Everything Plastic Sunglasses

“Now that the Farm Bill has been signed, and hemp has been descheduled, it is time for the legal cannabis to take the lead in educating the public about the many benefits and innovations available with hemp,” said MJBA Founder/Executive director David Rheins. “As a first step, I’d like to see us reduce the use of mylar bags and plastic jars and doob tubes immediately — and begin incorporating hemp into our industry’s packaging.”

Everything Plastic 2

 

The PSA campaign, created in-house, will run on the MJNews Network and its vast social media network, as well as national distribution across Higher Ground, 420MEDIA and Marijuana Channel One.  Other networks are expected to pick up the campaign.

 

Everything Plastic jarNew creative iterations are expected to run throughout 2019, and plans call for television executions.  For more information about participating in MJBA’s PSA efforts, email us at: info@mjba.net

European-American Cannabis Business Conference Is Oct 5&6 In LA

CALIFORNIA: EuroAm CBC is a set of trade-oriented conferences focusing on closer cooperation and trade Exchange between Europe and America. Based upon the success of Cannafest Prague, the largest cannabis trade show in the world, organizers have decided to export the first American edition of the show, taking place in Los Angeles, October 5–6, 2018.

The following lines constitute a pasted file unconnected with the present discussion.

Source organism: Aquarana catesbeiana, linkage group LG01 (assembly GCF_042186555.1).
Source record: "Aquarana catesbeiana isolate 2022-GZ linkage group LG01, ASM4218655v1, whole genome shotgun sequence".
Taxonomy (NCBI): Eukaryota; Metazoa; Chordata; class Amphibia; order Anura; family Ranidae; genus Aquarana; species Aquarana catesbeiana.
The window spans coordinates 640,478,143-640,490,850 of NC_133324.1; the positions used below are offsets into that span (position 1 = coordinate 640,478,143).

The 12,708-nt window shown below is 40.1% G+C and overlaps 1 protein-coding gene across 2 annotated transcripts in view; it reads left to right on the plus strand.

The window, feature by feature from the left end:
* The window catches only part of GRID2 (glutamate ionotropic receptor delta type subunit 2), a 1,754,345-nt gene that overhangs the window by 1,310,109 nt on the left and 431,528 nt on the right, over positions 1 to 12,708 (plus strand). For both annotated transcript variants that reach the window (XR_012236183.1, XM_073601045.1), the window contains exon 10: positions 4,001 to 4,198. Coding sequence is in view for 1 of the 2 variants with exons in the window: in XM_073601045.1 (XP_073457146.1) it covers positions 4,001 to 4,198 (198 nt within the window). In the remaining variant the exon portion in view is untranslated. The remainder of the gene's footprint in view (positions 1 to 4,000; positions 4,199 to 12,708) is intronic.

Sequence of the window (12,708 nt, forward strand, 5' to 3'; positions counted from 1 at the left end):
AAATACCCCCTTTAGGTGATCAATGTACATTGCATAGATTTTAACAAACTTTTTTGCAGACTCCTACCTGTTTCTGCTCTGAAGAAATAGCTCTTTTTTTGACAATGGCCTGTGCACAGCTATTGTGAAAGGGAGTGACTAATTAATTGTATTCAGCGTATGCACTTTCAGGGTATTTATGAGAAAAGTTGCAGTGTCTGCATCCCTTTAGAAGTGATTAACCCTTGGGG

The pilot edition of this international conference was held straight before Cannafest Prague 2017, where it was very well received and the organizers now decided to bring it also to the American shores. “The main purpose of the conference is to connect the traditional European cannabis markets, where some companies have been active for more than thirty years, with emerging markets in America,” says Lukáš Běhal, the founder of the conference and CEO of Cannafest Prague.

EuroAm CBC L.A. 2018 is thematically divided into four sections focusing on Europe, the United States, Canada and South America, and will welcome world-known professionals, who will share their valuable insights into the world of cannabis business. You can look forward to presentations of David Rheins (MJBA), Vin Maru (Invest in MJ), Lukáš Běhal (Cannafest) and many others.

The conference will take place in the beautiful space of the Hollywood Roosevelt Hotel, situated in the heart of Hollywood, along the legendary Walk of Fame. Tickets for are now available in pre-sale.

EuroAm CBC LA is Oct 5&6

EuroAm CBC LA is Oct 5&6


EuroAm CBC L.A. 2018

October 5–6, 2018

Tickets: $200 – $399

Location: The Hollywood Roosevelt Hotel,

7000 Hollywood Boulevard, L.A, CA 90028